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As of April 2, Louisiana had just over 9,000 recorded cases of COVID-19, fifth highest in the nation after N.Y., N.J., Michigan and California, according to the COVID Tracking Project via POLITICO. With 310 deaths, it was fourth after N.Y., N.J. and Michigan.
As posted earlier, St. John the Baptist Parish, La., about 30 miles west of New Orleans, led the nation with 27.8 deaths per 100,000 residents, followed by Orleans Parish—the city of New Orleans—with 25.8, according to data presented by Louisiana Gov. John Bel Edwards (D) at a news briefing Wednesday afternoon.
Faimon Roberts reports on April 2 for The New Orleans Advocate (source article) on the four parish curfews imposed by St. John the Baptist, Plaquemines, St. James, and Washington parishes. The town of Grand Isle, a barrier island in Jefferson Parish of about 1,300 people, has added travel restrictions on top of their curfew.
Grand Isle's new restrictions will require those entering the community at the southern-most point of Jefferson Parish to show proof that they own a residence or a camp there or that they are needed for their job, town officials said in a news release.
The point of the curfews and travel restrictions is to reduce outdoor social gatherings, a source of community spread, and reduce the strain on rural health care when infected residents seek treatment.
“The safety of our residents is a top priority and our medical services are limited, which is why we are putting these extra measures in place," said Grand Isle Mayor David Camardelle.
"We shut the beach down, but (some people) won’t take no for an answer," said Camardelle, adding that the average age of residents is between 50 and 90. "We are going to make sure we protect our people."
Curfew not just for pedestrians
The curfews began Wednesday night, April 1, with times varying for the municipalities. In St. James Parish, "[I]t will remain in effect each day, from 9 p.m. to 5 a.m., until further notice," according to WBRZ.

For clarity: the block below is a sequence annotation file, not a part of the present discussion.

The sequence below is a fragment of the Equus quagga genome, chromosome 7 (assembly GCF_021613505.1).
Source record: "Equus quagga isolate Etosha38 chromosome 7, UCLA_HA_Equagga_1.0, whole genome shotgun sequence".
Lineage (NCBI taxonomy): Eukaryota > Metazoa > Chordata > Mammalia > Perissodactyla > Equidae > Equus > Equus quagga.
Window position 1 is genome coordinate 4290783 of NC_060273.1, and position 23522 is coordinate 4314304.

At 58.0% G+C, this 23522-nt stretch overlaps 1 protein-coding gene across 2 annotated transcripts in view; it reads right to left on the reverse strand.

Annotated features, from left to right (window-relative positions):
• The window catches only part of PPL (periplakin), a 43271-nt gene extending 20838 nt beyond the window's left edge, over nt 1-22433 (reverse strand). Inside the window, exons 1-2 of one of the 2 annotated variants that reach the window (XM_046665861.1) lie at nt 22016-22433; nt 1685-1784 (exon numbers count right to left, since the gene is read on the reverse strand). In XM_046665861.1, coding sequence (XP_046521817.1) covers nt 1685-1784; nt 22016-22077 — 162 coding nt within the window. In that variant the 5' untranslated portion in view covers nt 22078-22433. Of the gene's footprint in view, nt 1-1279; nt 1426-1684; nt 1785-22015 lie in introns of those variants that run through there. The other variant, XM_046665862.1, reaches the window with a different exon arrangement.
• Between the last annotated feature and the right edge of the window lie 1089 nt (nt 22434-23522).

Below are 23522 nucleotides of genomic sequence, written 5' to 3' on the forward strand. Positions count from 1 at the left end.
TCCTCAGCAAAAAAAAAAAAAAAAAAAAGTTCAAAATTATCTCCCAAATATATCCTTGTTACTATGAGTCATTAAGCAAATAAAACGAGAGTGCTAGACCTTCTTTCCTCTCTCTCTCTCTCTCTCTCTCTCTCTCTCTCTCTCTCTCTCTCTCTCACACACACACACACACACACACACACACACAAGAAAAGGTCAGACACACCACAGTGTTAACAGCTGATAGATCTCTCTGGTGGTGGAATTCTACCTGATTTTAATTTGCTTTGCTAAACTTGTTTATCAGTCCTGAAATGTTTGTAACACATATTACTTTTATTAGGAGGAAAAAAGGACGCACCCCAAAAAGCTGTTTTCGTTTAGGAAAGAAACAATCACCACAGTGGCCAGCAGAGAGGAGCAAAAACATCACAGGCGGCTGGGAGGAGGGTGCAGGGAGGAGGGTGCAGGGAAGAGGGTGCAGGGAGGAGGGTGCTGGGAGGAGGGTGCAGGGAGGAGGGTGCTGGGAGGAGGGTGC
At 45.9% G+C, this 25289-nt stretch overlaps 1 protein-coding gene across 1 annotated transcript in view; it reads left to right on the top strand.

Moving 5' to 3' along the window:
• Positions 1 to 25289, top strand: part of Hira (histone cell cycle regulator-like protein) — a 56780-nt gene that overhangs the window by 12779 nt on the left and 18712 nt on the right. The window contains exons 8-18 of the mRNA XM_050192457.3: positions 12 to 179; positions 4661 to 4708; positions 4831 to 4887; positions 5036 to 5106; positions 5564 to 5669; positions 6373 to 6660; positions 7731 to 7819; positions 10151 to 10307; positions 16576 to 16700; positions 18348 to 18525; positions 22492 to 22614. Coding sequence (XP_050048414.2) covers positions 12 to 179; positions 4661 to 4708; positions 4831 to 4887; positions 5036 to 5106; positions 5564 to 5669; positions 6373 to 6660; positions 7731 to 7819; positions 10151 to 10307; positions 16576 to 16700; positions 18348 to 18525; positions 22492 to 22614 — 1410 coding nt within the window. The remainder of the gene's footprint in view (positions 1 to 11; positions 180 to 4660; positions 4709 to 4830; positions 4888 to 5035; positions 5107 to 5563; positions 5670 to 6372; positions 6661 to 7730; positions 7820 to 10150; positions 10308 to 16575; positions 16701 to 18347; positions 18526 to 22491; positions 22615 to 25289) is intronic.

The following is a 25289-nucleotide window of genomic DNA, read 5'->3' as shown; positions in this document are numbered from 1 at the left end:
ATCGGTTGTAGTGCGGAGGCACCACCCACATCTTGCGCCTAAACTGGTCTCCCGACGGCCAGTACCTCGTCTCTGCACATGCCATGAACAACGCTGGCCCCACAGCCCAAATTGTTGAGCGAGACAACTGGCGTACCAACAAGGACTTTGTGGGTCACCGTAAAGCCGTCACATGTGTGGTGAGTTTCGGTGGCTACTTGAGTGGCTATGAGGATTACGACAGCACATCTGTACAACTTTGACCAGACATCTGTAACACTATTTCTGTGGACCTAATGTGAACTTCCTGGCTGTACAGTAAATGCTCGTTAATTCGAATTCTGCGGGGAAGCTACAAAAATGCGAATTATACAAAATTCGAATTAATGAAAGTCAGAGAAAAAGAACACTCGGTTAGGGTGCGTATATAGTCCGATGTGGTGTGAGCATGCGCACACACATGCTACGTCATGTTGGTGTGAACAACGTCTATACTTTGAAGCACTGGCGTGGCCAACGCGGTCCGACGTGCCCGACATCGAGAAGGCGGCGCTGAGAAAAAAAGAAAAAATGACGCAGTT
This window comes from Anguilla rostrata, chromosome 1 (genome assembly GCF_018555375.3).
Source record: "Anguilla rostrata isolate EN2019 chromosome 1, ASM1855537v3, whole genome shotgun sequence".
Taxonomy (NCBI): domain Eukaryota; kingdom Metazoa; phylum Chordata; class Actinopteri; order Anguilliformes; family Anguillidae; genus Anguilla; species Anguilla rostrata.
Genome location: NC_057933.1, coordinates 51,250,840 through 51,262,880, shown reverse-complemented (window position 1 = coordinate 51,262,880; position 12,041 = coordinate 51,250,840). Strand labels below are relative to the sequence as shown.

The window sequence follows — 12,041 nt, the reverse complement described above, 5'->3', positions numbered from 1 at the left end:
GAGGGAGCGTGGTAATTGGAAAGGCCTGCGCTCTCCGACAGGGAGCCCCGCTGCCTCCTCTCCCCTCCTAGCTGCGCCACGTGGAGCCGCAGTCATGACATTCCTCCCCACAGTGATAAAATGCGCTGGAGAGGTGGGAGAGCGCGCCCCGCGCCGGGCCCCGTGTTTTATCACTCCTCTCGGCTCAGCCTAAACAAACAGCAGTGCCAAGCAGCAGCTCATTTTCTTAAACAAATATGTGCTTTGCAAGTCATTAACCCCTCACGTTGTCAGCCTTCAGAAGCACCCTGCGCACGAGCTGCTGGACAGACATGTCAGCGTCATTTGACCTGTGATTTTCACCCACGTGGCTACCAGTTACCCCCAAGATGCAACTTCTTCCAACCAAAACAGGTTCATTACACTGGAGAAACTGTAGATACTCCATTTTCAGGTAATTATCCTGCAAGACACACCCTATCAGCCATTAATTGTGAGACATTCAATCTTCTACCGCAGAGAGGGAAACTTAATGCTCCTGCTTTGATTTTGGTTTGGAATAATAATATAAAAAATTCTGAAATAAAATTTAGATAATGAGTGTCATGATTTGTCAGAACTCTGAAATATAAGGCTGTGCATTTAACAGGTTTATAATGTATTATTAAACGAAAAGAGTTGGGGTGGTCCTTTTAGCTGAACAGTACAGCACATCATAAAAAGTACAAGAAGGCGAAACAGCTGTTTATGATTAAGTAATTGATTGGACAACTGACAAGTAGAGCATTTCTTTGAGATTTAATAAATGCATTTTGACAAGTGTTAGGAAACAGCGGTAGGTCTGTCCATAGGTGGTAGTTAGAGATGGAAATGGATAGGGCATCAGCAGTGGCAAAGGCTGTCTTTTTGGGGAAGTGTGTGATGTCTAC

All pedestrian and vehicular movement will be prohibited during these hours except for travel associated with fire, police, emergency, hospital services, and the operation of essential businesses as provided by Governor Edwards' proclamation.
The proclamation was set to expire on April 12. On Thursday, the governor announced he had extended the order to April 30.
"It is absolutely critical that each Louisianan take this Stay at Home order seriously," said Edwards.
"Act as if your life depends on it – because it does. We have seen federal modeling data that shows that Louisiana could see more than 1,800 deaths by August. It doesn’t have to be that way. By working together, we can help flatten the curve in Louisiana, but we need all of our people to comply with the order."
Edwards was referencing the modeling prepared by the Institute for Health Metrics and Evaluation (IHME) which the White House Coronavirus Task Force unveiled on March 31. According to the Louisiana projection, the "projected peak in daily deaths" will be in 8 days, or April 9. Individual state models can be viewed by placing one's browser on "United States of America" on the homepage, https://covid19.healthdata.org/.
Testing reveals hot spots
During the White House Coronavirus Task Force press briefing on Thursday, Dr. Deborah Birx revealed that New York and New Jersey coronavirus testing showed 35 percent positives, with Louisiana the third highest at 27 percent, a measurement of hotspots.
In a separate article about Jefferson Parish leaders urging residents to practice social distancing, he reports that "an additional refrigerated unit has been brought to store bodies at the Coroner's Office" and that of the 80 deputies that were tested for the coronavirus, half were positive. Five deputies are hospitalized.
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